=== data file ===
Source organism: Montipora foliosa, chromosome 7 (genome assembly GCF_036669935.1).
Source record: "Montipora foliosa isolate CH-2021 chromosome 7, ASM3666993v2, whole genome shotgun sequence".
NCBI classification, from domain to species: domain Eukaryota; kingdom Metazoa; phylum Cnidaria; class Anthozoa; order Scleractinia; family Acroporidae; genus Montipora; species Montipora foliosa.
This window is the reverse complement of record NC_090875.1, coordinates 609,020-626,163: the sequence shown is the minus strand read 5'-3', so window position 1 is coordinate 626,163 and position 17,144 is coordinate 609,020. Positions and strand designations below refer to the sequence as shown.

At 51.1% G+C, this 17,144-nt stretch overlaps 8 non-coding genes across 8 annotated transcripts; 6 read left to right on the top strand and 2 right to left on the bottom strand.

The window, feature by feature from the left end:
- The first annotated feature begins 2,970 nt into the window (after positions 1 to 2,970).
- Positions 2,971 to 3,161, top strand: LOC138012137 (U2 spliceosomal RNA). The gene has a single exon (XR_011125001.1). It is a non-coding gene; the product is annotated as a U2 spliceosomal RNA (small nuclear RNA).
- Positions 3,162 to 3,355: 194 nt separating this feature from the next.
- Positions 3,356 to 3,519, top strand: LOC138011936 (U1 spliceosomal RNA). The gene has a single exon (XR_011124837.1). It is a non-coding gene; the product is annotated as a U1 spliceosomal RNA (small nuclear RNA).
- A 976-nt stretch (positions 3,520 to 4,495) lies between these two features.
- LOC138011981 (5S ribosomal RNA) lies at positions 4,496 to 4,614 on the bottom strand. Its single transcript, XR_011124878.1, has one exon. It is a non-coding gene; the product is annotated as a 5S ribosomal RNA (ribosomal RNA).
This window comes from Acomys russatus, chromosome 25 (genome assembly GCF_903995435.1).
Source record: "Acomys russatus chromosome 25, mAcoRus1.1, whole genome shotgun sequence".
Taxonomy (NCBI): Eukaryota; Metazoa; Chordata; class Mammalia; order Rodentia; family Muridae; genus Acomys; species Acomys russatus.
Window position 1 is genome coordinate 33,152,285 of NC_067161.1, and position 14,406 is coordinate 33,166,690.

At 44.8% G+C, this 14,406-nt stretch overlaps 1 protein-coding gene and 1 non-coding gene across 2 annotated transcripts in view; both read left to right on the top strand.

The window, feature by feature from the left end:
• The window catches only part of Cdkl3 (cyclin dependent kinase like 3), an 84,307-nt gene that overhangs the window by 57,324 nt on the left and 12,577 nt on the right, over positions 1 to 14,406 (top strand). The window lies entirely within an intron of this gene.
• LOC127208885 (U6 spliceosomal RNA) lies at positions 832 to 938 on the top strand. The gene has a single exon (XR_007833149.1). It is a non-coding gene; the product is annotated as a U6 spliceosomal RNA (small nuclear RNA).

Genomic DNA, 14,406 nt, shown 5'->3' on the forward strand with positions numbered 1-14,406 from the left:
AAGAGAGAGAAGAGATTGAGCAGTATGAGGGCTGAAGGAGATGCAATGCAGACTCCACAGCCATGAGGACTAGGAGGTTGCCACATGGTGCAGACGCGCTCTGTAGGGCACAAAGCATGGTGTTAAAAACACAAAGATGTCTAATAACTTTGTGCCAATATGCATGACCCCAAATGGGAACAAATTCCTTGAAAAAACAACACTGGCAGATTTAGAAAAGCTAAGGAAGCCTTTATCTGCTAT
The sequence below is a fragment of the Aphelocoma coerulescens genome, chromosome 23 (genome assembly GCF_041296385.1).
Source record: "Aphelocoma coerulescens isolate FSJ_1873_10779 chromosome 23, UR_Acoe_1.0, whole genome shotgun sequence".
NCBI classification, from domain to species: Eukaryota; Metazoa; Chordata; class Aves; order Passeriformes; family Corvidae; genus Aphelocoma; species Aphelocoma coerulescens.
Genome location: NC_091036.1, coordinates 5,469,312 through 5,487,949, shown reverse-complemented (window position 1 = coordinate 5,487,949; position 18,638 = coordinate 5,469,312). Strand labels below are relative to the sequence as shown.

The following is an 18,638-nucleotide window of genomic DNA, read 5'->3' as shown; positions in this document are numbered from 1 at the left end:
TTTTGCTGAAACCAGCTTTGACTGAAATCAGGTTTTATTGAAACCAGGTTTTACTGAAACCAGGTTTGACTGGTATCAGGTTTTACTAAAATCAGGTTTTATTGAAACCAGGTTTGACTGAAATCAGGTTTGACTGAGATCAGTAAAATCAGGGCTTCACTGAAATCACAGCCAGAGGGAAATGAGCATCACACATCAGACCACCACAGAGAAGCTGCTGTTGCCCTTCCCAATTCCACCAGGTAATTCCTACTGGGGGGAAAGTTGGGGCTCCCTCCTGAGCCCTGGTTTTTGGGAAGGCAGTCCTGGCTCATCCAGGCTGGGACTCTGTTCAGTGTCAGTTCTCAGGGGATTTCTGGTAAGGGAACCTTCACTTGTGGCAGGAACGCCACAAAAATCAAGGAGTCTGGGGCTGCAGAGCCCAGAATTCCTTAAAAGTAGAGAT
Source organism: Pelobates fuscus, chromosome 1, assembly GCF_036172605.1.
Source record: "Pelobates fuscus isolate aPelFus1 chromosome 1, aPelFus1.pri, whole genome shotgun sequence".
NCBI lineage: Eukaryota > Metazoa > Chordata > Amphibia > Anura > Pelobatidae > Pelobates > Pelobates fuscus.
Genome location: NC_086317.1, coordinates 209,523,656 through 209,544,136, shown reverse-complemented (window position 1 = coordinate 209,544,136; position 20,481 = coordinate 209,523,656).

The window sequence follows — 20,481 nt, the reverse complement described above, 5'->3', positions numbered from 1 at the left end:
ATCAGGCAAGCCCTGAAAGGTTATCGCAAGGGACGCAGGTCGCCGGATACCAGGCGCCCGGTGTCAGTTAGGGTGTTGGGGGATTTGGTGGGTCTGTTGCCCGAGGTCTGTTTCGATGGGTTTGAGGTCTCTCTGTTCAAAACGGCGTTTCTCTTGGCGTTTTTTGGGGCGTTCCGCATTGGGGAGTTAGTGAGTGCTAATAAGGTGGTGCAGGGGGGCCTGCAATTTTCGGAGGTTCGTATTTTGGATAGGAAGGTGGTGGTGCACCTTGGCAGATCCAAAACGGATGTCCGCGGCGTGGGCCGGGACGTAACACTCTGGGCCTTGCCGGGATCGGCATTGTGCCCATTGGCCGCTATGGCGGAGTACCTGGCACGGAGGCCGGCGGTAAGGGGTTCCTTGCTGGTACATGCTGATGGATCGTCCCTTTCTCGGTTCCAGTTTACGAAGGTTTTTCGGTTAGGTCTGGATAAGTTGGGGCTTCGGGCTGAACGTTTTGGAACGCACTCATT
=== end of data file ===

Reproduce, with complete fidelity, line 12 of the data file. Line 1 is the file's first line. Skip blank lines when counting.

- LOC138011981 (5S ribosomal RNA) lies at positions 4,496 to 4,614 on the bottom strand. Its single transcript, XR_011124878.1, has one exon. It is a non-coding gene; the product is annotated as a 5S ribosomal RNA (ribosomal RNA).